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How did your tech news story wind up in the circular file? The top ten ways PR pitches go wrong

Jon Reed & Brian Sommer Profile picture for user jonandbrian September 12, 2023
Summary:
PR pitches can spark a great story - but too often, they wind up in the virtual recycling bin. Here are ten notorious PR mistakes to avoid, all based on real life encounters from diginomica inboxes. These "close encounters of the worst kind" can be avoided - we'll explain how.

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Ever wonder why some tech vendors/products get a lot of coverage, and others don’t?  Here are some all-too-common PR gaffes that put a major roadblock in the way of editorial coverage.

Even the sexiest of AI pitches can’t survive these PR snafus. It wasn't easy, but we narrowed this list down to ten PR gaffes to avoid (Update: now expanded to 12, with year-end bonus content!). At the end, we’ll reveal three keys to staying off this list.

1. The press release reads like a hundred others, and says nothing unique.  Will readers care that a customer finally got around to migrating their compute load to the cloud, or that a vendor is looking to ‘unleash the power of generative-AI’ with next generation applications? A quick hand poll is not encouraging: readers want more from us than that. It’s a bad sign when your press release is inferior to a quick Google News search.

2. The PR firm writes incomprehensible, jargon-laden copy.  When the buzzwords-per-sentence ratio is greater than three, the copy is doomed. The following copy could be from any firm about any product. Press releases should not need a buzzword decoder ring to be effective.

In today's dynamic corporate landscape, your teams encounter multifaceted challenges. At XYZ, we are at the forefront of addressing these complexities by seamlessly integrating data, optimizing workflows, and fostering agile decision-making. We'd love to engage in a thought-provoking discussion on how (product concept goes here) transcends mere technology adoption, becoming a strategic lever for delivering substantial business value and elevating productivity.

3. Personalization gone wrong - the pitch has the wrong name on it. Today, Brian’s name on one pitch was ‘XXX’ (no lie!). Recently, it’s been Byron, Brain, Jim, and others, too (That’s how Jon coined Brian’s video persona, “Brain Sommer.”) Meanwhile, as part of a new hyper-personalized PR program, Jon was approached as Priscilla.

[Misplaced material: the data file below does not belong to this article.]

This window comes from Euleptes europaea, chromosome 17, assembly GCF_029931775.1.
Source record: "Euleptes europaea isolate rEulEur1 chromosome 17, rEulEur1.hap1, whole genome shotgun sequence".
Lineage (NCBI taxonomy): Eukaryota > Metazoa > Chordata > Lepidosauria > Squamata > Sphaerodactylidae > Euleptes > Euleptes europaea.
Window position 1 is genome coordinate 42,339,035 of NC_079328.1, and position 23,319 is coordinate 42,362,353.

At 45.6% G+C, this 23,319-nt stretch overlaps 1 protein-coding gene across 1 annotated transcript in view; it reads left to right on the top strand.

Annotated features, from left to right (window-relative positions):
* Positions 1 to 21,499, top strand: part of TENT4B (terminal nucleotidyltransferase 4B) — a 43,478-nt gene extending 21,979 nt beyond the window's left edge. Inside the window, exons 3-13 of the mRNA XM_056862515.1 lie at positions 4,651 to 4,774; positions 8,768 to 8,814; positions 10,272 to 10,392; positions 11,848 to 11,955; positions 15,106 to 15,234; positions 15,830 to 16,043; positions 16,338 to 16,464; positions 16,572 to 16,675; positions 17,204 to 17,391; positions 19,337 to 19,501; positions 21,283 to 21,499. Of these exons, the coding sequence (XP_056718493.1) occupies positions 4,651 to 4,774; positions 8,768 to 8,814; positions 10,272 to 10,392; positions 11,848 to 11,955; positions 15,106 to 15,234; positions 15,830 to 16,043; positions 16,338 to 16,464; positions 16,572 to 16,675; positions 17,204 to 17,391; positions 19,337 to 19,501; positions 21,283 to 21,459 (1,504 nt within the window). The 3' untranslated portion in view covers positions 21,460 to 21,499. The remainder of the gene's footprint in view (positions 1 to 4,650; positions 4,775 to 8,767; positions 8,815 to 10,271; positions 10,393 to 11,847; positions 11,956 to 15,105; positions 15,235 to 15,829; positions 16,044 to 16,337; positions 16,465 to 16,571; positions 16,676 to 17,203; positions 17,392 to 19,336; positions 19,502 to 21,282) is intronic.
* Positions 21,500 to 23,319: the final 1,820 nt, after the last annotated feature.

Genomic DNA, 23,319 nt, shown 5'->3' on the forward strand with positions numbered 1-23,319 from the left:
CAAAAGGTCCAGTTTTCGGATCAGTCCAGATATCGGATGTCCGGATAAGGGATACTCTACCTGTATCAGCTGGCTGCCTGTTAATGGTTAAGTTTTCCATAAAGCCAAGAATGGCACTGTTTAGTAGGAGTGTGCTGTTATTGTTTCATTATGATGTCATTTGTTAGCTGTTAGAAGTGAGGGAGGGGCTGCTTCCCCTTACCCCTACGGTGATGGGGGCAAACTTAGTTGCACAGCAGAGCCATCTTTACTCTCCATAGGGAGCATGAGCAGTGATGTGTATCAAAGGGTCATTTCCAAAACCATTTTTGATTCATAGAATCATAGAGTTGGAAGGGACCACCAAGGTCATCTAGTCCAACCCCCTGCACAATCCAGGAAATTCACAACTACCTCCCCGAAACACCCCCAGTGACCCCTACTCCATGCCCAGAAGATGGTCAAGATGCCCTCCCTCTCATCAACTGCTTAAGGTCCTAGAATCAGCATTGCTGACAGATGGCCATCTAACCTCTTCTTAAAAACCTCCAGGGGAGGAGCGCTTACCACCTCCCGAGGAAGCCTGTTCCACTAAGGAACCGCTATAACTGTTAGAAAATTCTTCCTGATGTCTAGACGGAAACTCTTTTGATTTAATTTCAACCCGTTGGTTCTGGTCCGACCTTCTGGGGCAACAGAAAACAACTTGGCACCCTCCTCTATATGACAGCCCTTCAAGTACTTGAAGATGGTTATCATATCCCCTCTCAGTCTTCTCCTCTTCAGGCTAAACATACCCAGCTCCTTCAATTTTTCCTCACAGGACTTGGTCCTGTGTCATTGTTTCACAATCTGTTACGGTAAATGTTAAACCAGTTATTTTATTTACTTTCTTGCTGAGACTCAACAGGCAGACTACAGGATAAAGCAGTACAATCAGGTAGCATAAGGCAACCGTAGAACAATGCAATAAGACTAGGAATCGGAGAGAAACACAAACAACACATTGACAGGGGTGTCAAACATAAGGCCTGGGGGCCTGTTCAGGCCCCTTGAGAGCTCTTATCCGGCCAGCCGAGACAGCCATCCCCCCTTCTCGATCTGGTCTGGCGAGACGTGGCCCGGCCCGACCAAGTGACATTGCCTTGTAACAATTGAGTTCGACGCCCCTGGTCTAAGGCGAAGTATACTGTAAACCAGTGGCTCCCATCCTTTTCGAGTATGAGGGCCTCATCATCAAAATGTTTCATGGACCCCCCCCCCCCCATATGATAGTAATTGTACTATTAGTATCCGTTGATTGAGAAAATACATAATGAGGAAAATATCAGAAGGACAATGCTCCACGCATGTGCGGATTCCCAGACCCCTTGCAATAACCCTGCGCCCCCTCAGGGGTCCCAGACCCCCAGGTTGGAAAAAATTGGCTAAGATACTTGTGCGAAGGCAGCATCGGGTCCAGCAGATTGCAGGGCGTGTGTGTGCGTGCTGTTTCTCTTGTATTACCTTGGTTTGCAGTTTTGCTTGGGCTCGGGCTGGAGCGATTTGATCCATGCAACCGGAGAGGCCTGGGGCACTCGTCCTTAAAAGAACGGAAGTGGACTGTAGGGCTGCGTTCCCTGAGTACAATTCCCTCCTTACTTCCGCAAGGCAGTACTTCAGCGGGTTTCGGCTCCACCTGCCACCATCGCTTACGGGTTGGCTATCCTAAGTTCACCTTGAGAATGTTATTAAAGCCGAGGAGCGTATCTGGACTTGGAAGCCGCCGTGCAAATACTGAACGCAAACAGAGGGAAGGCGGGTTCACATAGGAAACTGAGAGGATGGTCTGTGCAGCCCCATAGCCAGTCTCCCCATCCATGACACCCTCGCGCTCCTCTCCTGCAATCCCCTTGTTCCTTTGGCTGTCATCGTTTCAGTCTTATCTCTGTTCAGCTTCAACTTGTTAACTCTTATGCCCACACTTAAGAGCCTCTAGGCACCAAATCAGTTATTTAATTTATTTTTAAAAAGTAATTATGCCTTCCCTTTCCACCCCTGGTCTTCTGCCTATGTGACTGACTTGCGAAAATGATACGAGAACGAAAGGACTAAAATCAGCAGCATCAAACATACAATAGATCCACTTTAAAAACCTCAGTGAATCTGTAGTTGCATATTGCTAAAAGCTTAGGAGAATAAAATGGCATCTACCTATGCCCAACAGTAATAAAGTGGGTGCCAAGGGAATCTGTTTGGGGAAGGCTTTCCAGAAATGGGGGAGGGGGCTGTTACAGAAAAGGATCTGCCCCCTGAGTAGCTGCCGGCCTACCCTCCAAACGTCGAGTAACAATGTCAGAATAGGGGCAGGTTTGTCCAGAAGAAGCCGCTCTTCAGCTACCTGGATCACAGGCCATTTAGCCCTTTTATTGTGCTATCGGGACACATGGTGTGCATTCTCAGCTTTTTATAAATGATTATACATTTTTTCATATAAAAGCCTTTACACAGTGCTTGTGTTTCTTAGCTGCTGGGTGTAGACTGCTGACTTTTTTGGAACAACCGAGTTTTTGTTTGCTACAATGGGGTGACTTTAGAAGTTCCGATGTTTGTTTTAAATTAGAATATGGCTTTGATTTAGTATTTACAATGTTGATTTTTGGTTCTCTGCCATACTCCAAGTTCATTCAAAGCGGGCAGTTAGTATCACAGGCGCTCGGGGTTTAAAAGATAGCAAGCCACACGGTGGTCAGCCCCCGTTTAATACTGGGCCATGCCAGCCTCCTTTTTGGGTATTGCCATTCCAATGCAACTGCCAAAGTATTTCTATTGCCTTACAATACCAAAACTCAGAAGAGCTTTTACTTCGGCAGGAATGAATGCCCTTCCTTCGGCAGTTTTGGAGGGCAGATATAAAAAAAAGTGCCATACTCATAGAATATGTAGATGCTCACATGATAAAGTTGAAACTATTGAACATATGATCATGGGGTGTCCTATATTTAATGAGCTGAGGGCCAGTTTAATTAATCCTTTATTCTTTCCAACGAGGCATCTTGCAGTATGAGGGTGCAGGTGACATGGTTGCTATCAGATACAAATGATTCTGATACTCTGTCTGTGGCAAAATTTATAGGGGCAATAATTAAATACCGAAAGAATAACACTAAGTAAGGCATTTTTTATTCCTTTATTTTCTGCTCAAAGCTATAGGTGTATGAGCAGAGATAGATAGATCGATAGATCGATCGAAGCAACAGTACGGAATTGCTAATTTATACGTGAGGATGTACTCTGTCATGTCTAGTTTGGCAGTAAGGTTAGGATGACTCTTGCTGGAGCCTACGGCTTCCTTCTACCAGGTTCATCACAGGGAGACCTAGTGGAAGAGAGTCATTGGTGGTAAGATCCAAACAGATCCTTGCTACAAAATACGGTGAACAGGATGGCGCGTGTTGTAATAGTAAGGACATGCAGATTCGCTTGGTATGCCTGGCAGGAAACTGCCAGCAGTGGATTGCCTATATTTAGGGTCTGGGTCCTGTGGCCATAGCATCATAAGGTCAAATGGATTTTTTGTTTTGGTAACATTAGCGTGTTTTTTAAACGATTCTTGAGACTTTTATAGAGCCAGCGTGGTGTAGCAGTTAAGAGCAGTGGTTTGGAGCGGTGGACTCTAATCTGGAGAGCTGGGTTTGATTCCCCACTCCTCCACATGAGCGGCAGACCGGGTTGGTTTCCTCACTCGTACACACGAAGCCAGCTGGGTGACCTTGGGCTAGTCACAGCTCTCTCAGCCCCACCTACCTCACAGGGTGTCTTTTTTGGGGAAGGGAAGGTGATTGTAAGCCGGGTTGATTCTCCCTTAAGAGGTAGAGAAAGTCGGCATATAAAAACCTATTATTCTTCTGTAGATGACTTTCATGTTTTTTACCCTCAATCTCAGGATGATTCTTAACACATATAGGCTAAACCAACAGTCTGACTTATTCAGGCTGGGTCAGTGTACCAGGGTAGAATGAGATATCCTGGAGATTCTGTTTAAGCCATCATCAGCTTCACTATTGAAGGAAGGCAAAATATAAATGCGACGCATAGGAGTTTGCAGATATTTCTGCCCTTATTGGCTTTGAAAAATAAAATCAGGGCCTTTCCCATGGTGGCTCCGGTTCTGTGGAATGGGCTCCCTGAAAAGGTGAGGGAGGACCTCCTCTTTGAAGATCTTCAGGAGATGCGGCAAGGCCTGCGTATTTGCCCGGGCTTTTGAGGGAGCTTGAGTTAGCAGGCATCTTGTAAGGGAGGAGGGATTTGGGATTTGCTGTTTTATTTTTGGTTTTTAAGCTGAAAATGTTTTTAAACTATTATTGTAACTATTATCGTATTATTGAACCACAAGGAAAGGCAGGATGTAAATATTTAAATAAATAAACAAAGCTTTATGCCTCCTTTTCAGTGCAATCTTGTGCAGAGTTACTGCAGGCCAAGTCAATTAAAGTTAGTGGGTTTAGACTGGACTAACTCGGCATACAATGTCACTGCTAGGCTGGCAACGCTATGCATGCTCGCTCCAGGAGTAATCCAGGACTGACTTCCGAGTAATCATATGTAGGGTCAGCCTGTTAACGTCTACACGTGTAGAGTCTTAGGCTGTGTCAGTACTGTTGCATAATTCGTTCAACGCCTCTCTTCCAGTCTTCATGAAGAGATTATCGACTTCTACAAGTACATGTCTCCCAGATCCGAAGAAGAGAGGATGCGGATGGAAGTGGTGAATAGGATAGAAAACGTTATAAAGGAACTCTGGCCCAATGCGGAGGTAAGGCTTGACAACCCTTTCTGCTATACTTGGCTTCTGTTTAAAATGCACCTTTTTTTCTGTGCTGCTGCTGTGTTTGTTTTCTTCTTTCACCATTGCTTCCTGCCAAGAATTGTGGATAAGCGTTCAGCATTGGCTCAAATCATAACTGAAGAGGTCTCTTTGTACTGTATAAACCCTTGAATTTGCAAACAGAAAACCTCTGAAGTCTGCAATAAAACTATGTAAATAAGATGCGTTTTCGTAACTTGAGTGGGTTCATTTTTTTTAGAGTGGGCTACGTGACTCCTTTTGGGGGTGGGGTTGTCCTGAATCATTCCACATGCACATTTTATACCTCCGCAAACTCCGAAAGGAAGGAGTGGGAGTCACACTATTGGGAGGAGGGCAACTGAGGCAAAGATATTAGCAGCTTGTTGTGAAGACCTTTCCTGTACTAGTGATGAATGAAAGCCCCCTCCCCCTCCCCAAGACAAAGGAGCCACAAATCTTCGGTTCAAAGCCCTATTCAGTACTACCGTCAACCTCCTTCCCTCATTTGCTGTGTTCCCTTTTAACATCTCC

4. Embargos should be for real news. Lots of vendors think every minor brand trivia item tiny morsel of news warrants coveted “embargo status.” Jon even has an inbox filter for the PR keyword “embargo” – removing all embargoed news is a big time saver for him, but probably not what PR firms intended!  Embargos used to create a sense of exclusivity and anticipation; now they are so shopworn, the reaction is one of numb indifference.

5. Access to referenced items is only possible via a paywall, registration form, or maybe a secret incantation. Why would anyone intentionally set up PR hoops to get access to study results, survey data, etc.? When we ask for the full report, and get a link to a sign up form instead, we can’t help but wonder if the PR person did this intentionally, to setup a cage match between a cranky, spam-weary analyst and a lead-hungry demand generation team!  

6. Invitations across countries and time zones – Even those of us on the enterprise beat need a little beauty sleep.  A “special event” that’s 13-time zones off from  the recipient is suddenly not quite that special. An in-person luncheon 1,000 miles away is a tad tricky also. AI does some pretty cool things but teletransportation isn’t one of them.

7. The PR firm valiantly tries to make news out of a non-story.  Unfortunately, “earned coverage,” aka news, is the byproduct of doing something notable or newsworthy. Last time we checked, these weren’t newsworthy stories:

  • a customer just agreed to potentially use your software sometime in the future
  • an executive just hired a new assistant